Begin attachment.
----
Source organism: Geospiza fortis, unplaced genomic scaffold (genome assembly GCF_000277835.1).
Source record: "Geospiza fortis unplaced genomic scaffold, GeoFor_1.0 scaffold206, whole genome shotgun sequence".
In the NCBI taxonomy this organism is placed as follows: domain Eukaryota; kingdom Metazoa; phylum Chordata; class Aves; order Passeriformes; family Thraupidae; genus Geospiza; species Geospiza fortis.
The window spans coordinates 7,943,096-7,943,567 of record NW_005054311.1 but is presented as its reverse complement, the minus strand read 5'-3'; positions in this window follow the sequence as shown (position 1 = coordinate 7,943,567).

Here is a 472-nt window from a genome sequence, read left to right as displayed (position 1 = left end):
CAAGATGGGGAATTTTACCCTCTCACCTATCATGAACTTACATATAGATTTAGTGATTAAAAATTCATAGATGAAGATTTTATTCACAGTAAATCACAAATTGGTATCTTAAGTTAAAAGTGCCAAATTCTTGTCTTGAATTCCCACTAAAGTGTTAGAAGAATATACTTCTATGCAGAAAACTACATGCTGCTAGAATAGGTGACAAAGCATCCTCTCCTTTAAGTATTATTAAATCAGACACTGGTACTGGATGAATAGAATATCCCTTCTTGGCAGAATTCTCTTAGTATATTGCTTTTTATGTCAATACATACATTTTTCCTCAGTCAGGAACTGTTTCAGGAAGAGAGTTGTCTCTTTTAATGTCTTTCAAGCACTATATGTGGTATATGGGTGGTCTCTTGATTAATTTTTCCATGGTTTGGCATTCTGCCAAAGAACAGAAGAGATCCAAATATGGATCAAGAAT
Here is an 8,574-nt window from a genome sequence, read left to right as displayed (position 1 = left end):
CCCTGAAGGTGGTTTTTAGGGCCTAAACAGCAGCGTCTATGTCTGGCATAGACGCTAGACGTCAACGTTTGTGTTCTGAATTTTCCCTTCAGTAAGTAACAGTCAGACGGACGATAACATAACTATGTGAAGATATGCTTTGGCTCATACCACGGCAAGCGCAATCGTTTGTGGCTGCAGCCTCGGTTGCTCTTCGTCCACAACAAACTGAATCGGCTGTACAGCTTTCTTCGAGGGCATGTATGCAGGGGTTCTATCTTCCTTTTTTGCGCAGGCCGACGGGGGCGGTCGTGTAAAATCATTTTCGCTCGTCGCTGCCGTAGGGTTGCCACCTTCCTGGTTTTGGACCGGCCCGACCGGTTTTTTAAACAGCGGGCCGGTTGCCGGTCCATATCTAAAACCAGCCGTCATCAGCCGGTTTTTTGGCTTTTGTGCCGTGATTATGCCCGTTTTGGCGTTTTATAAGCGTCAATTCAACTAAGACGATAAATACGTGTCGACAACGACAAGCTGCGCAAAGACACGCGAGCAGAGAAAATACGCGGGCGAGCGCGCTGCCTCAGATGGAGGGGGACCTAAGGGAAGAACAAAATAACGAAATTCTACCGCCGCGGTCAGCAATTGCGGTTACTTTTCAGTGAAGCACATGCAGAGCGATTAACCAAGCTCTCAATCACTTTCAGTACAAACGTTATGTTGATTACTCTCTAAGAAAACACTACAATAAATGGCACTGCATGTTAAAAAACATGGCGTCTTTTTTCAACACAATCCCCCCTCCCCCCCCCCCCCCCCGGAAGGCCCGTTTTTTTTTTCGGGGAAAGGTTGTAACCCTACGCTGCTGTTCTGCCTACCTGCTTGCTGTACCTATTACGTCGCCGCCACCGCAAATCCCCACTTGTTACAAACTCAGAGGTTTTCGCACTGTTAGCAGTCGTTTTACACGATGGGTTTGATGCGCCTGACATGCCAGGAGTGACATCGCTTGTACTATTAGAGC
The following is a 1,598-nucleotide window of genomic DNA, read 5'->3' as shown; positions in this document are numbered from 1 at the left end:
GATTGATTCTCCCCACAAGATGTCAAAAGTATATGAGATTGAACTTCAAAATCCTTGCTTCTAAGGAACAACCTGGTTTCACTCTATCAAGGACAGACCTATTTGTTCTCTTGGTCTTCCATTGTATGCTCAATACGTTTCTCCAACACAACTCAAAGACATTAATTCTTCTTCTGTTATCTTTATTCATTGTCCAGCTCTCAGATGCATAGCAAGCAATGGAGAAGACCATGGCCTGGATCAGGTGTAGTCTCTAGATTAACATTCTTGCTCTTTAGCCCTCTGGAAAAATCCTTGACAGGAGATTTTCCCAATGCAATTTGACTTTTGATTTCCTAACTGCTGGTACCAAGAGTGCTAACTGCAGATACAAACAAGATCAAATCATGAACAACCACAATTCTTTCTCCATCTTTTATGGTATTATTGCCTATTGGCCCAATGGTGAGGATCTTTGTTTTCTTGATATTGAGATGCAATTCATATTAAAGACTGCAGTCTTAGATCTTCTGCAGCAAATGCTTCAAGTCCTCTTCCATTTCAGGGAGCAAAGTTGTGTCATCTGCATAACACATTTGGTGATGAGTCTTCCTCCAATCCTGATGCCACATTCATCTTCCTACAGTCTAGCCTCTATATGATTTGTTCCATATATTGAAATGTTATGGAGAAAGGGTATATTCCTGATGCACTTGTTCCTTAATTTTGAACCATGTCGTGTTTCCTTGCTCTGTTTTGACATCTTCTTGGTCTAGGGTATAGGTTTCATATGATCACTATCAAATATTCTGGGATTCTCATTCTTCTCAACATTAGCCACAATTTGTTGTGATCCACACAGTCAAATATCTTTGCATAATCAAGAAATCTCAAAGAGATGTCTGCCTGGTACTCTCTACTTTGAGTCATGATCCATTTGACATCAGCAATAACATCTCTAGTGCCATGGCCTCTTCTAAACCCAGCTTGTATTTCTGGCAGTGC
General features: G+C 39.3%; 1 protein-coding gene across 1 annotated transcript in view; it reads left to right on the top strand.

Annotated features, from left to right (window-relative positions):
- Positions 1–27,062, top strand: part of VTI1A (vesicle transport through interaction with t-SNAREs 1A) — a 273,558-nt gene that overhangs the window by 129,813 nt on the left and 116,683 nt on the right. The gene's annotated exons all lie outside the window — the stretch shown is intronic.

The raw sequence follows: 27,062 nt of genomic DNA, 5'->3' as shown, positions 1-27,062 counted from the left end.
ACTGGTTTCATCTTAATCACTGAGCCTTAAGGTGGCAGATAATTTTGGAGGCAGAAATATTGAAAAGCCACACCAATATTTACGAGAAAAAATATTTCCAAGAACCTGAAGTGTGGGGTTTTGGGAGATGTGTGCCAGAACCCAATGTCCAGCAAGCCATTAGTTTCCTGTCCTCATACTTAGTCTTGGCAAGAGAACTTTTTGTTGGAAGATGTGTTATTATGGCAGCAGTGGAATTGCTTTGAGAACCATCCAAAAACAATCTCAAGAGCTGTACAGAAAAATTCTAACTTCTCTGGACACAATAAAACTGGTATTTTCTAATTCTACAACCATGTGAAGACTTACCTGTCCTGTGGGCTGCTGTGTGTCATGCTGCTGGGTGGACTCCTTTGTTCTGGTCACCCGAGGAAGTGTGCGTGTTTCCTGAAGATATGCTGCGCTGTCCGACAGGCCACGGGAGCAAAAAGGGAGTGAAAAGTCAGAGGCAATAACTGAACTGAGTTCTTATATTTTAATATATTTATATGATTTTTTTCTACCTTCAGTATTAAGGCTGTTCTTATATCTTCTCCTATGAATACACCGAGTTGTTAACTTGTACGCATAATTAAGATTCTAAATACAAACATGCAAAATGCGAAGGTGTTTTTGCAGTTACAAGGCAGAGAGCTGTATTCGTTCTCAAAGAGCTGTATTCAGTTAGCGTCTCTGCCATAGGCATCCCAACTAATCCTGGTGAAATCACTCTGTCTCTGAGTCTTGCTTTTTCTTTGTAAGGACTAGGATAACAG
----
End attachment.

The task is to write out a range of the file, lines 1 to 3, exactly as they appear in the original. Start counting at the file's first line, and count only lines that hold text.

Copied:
Source organism: Geospiza fortis, unplaced genomic scaffold (genome assembly GCF_000277835.1).
Source record: "Geospiza fortis unplaced genomic scaffold, GeoFor_1.0 scaffold206, whole genome shotgun sequence".
In the NCBI taxonomy this organism is placed as follows: domain Eukaryota; kingdom Metazoa; phylum Chordata; class Aves; order Passeriformes; family Thraupidae; genus Geospiza; species Geospiza fortis.